Woman says, "It's very glamorous and very exciting, but it's not for everybody."1

Bob Hansen says, "Three months ago I showed you how John Robert Powers was charging parents thousands of dollars for unnecesary photo packages in clear violation of state laws. Our undercover investigation showed they've switched from selling pictures to selling classes.2

Bob Hansen says, "Toward the end of our meeting Staci tried to close the deal. Pressuring us to hand over a $500.00 deposit."

Woman says, "Do I have to do that now?

Woman says, "Well this is the thing, we're making all the decision tonight. Do you want to call your husband?"3

1. "Beware, If You Want Your Child To Be A Model or Star," KFMB TV CBS Local 8 San Diego, 2000.
2. Ibid.
3. Ibid.

(John Robert Powers, Pascucci Productions) [Jan. 18, 2000]

G) Not always a pretty business

"The audition for prospective models, advertised heavily on the radio, featured a Los Angeles casting director.

Although it's unclear if anyone landed a job from the outing, they all heard a sales pitch for training.

"It's just like swim class. If you want to be a great swimmer, you have to have a great coach and get into the pool," the visiting talent scout told the crowd. "Whether here at John Robert Powers or somewhere else, it's important to get trained."

That is how many of Minnesota's aspiring models and actors find out that they're not at an agency that may help find them work, but rather at a school to train them. That training usually costs thousands of dollars."1

"George Caceres is the president and owner of the John Robert Powers school in Bloomington, which opened in 2001 and offers training programs that range from $2,000 to $8,000 for a lifetime membership."2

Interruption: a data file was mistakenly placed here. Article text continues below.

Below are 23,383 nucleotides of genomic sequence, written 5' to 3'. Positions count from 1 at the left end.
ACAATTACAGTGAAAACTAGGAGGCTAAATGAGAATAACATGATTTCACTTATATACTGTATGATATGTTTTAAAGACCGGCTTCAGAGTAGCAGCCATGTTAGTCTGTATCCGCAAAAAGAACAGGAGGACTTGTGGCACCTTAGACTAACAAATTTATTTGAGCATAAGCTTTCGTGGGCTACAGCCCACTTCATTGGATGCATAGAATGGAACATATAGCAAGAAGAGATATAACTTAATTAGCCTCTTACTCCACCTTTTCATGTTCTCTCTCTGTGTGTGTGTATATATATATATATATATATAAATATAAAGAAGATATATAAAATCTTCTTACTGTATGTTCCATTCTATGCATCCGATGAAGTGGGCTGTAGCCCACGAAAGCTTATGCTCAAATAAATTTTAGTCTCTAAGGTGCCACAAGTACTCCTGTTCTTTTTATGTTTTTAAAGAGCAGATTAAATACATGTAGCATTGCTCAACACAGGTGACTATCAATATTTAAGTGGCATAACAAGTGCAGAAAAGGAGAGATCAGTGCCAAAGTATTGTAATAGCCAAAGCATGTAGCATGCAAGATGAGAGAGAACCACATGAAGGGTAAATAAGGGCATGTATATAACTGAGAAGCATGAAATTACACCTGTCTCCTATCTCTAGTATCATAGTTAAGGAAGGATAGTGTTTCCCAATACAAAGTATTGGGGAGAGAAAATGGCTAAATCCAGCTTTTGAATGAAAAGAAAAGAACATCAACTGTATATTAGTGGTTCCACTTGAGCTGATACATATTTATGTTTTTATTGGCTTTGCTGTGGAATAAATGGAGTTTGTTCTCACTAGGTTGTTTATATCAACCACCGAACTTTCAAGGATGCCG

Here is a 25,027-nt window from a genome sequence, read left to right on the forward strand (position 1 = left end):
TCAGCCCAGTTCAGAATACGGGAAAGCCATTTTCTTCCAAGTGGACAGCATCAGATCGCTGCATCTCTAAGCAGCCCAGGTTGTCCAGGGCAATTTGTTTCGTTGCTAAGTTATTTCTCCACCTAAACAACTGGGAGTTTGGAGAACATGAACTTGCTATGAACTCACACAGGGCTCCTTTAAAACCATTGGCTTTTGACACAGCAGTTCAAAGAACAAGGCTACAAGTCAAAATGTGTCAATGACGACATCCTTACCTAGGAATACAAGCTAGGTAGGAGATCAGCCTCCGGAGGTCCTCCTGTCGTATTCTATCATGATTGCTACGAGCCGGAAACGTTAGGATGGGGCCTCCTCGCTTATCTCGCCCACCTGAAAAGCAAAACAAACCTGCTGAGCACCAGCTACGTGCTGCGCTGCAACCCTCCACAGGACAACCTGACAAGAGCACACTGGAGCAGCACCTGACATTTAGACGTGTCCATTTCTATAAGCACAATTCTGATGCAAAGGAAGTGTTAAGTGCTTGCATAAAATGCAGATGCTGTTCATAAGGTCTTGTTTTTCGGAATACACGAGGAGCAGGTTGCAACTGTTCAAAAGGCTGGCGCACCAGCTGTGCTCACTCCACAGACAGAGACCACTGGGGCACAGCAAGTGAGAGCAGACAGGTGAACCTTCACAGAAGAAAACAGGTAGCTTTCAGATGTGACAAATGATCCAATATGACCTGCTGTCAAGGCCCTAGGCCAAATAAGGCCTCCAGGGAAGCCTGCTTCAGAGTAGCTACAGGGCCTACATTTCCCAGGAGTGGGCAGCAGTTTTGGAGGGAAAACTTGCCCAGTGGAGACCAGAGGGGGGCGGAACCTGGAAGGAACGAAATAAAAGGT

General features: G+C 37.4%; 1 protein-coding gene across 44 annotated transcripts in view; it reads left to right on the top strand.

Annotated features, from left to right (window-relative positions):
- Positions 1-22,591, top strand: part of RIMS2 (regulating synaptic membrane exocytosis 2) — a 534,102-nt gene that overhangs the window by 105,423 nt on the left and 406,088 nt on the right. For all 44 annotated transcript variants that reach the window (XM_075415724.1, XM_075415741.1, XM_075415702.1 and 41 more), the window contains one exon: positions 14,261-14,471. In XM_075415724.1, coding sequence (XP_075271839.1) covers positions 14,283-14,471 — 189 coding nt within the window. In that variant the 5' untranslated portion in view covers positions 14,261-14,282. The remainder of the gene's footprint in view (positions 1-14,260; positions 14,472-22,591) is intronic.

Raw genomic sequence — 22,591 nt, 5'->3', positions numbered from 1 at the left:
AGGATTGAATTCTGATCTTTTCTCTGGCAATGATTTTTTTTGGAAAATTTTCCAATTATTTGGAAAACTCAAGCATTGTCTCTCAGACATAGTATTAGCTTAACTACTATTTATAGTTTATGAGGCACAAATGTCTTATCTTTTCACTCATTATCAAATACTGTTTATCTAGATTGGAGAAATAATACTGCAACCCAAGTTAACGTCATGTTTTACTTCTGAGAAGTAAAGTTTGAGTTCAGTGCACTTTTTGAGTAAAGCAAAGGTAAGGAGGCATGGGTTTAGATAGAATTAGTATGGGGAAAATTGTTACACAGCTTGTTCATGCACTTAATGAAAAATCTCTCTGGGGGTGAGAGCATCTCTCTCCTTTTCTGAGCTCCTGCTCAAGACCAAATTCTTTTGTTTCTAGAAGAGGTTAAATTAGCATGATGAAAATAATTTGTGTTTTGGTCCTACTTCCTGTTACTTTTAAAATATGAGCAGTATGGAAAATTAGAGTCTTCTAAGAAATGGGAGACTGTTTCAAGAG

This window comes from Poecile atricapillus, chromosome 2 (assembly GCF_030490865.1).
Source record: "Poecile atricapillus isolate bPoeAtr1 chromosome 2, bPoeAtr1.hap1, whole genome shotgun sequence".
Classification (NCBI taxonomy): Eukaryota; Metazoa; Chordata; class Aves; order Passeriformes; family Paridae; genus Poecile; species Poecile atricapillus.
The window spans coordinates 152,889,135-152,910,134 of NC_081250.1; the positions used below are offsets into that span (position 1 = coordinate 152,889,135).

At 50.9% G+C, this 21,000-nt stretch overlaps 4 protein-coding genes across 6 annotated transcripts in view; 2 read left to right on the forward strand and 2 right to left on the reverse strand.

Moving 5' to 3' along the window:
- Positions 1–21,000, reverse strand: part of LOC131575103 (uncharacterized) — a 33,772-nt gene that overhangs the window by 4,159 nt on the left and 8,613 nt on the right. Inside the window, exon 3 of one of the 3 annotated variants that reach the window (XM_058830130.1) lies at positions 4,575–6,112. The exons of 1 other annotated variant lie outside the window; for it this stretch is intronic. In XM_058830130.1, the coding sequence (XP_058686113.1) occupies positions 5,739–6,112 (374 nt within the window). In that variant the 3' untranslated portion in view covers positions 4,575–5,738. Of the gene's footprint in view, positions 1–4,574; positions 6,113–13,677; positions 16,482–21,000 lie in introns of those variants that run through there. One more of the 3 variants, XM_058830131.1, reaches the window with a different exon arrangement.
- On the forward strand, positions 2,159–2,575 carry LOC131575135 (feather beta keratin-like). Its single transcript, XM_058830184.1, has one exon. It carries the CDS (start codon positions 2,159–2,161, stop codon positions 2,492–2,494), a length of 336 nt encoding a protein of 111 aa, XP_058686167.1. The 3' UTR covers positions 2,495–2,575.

"Sometimes it can be good, but a lot of times you pay a lot of money and you don't get anywhere," she said.

"One of her sisters was in it for a year -- she did the classes and never got anything. "I would do anything -- anything that she wants to try.

Of course you think your kid is smart, beautiful and talented. But everybody thinks that about their kid, too."

Later, Jamilah learned that she made the call-back list for classes at John Robert Powers, which would cost nearly $2,000 for 20 weeks.

Her mother decided that it wouldn't be worth it if the school couldn't guarantee that Jamilah would get an acting job by the end of her training.

For now, the 12-year-old plans to keep trying out for parts at a children's theater company and perhaps audition again at a John Robert Powers event in the future. Her goal is not to qualify for classes at the school, but to land an acting job through the auditions."3

"What's so interesting is all that business has gone from this market, and what's risen in its place are training centers," Wehman said. "There's no place for them. They cannot train you. Yes, they can give you tips. But for thousands of dollars?"4

"To date, Donna Harris has spent $20,000 on her daughter, Kristin's dream of becoming an actress.

Her expenses include $8,000 for a lifetime membership to John Robert Powers for classes and access to auditions with visiting casting directors, and $12,000 for a trip to New York City to attend a modeling convention.

Although she said she wouldn't invest that kind of money again, Donna Harris says her 16-year-old daughter has benefited from the auditions and from some of her acting classes.

"The problem is it's an industry where people are milking you for your dreams," she said. "It's so easy to go in and spend a lot of money because you think this will make my child famous."5